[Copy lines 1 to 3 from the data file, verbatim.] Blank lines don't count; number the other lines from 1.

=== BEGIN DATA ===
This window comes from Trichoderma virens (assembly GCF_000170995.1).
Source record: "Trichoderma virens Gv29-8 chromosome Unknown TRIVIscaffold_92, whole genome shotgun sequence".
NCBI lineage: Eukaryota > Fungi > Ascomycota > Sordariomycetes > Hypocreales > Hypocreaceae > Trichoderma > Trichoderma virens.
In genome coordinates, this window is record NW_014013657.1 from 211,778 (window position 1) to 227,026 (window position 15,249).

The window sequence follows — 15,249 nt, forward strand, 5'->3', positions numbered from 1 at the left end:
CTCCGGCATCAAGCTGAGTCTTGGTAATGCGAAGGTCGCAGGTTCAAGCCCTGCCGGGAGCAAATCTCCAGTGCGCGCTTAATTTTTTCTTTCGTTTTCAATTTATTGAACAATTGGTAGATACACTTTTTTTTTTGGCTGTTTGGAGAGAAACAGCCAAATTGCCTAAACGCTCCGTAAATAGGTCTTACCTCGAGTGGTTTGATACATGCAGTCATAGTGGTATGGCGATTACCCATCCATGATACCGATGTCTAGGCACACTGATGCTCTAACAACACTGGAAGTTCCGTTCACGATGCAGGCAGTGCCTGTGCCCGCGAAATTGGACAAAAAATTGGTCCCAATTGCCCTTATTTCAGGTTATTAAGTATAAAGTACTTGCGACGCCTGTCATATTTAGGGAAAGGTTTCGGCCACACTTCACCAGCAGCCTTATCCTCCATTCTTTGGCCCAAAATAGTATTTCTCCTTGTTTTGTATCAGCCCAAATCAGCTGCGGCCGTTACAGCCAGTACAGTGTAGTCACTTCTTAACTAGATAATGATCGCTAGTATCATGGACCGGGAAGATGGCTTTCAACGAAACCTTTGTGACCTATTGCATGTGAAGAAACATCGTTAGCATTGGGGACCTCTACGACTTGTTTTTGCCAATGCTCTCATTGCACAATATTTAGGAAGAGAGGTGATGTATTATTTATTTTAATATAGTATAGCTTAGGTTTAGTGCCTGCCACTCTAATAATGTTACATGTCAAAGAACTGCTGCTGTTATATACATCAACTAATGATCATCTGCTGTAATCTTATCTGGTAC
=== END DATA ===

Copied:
This window comes from Trichoderma virens (assembly GCF_000170995.1).
Source record: "Trichoderma virens Gv29-8 chromosome Unknown TRIVIscaffold_92, whole genome shotgun sequence".
NCBI lineage: Eukaryota > Fungi > Ascomycota > Sordariomycetes > Hypocreales > Hypocreaceae > Trichoderma > Trichoderma virens.